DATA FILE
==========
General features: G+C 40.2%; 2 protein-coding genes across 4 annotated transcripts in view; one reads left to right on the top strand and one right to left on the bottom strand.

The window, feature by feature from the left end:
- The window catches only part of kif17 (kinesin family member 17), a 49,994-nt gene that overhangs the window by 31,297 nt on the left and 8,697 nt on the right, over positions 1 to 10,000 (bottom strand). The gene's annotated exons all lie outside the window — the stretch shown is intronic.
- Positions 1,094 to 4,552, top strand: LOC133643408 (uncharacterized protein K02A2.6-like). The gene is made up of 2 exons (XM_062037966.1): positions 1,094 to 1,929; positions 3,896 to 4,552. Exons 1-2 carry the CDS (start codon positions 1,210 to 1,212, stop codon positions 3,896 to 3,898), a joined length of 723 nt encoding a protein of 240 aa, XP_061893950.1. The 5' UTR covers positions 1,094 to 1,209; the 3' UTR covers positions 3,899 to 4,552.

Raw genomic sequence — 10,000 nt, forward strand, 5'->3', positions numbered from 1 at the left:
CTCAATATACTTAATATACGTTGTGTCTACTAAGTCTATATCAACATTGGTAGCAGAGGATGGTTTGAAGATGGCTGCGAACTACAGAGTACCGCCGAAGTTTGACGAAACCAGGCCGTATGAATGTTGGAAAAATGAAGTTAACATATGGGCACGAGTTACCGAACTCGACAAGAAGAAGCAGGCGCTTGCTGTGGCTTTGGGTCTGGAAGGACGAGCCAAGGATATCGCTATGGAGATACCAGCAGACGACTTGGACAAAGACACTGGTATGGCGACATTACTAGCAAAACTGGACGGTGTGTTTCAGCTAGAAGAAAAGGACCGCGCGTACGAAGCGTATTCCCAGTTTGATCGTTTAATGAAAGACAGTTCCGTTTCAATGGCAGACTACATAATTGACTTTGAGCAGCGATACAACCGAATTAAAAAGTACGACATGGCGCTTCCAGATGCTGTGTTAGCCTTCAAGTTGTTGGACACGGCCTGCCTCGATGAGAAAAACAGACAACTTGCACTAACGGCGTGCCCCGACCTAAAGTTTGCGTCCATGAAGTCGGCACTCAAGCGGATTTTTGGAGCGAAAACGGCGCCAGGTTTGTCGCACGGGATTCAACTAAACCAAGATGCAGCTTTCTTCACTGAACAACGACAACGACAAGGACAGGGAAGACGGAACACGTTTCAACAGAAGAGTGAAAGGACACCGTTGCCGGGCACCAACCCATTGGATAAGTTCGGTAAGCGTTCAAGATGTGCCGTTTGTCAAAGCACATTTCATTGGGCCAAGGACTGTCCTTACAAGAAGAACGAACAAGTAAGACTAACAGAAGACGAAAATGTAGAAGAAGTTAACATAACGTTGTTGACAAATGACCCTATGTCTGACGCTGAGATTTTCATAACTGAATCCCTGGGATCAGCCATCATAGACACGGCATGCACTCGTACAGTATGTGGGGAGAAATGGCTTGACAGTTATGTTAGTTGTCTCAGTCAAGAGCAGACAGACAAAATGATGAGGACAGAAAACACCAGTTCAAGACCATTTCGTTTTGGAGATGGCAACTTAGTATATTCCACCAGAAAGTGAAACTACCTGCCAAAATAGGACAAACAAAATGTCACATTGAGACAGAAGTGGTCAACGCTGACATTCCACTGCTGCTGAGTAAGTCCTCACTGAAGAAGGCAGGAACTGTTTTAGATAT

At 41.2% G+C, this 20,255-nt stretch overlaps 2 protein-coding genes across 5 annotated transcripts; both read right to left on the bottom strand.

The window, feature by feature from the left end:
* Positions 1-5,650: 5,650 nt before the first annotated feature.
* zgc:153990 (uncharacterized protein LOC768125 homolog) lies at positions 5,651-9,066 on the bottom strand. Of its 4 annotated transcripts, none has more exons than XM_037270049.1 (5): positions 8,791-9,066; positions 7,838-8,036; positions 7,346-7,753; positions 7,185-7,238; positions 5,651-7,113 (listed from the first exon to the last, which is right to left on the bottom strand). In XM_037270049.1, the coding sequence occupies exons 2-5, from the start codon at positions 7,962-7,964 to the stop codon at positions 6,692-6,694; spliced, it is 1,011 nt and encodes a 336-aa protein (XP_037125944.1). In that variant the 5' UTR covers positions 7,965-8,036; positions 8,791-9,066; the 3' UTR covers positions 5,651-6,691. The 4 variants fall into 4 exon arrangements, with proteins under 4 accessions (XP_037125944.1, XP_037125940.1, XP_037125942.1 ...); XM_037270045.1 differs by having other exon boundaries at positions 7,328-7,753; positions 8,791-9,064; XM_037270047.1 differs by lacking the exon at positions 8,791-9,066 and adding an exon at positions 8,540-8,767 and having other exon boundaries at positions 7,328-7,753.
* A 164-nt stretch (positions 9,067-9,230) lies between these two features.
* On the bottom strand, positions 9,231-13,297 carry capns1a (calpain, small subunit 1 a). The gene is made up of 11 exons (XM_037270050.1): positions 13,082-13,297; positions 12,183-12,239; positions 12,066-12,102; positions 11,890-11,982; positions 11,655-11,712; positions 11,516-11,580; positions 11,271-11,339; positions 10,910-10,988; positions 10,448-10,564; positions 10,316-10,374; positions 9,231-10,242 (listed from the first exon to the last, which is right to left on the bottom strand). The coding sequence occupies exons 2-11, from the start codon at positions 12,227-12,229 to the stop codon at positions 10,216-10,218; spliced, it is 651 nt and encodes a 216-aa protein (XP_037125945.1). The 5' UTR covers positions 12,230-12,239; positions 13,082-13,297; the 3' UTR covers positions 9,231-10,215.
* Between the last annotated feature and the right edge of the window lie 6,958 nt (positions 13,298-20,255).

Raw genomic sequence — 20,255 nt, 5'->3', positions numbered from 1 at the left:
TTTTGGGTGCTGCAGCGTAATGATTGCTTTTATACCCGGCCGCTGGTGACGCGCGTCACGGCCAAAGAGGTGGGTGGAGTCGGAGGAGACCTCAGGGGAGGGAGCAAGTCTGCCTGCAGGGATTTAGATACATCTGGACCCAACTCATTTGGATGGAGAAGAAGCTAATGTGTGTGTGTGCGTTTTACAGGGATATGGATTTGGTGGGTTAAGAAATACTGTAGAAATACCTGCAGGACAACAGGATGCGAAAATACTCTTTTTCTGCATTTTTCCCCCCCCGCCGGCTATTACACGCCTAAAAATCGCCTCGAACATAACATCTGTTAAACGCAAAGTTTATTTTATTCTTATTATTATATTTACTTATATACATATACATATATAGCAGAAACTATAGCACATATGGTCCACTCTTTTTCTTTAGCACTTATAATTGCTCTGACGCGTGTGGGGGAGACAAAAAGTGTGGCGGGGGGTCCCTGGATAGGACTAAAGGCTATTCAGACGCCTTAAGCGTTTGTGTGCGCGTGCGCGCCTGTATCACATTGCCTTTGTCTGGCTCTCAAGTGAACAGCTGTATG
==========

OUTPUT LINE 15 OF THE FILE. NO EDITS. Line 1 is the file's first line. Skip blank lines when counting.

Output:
TTTTGGGTGCTGCAGCGTAATGATTGCTTTTATACCCGGCCGCTGGTGACGCGCGTCACGGCCAAAGAGGTGGGTGGAGTCGGAGGAGACCTCAGGGGAGGGAGCAAGTCTGCCTGCAGGGATTTAGATACATCTGGACCCAACTCATTTGGATGGAGAAGAAGCTAATGTGTGTGTGTGCGTTTTACAGGGATATGGATTTGGTGGGTTAAGAAATACTGTAGAAATACCTGCAGGACAACAGGATGCGAAAATACTCTTTTTCTGCATTTTTCCCCCCCCGCCGGCTATTACACGCCTAAAAATCGCCTCGAACATAACATCTGTTAAACGCAAAGTTTATTTTATTCTTATTATTATATTTACTTATATACATATACATATATAGCAGAAACTATAGCACATATGGTCCACTCTTTTTCTTTAGCACTTATAATTGCTCTGACGCGTGTGGGGGAGACAAAAAGTGTGGCGGGGGGTCCCTGGATAGGACTAAAGGCTATTCAGACGCCTTAAGCGTTTGTGTGCGCGTGCGCGCCTGTATCACATTGCCTTTGTCTGGCTCTCAAGTGAACAGCTGTATG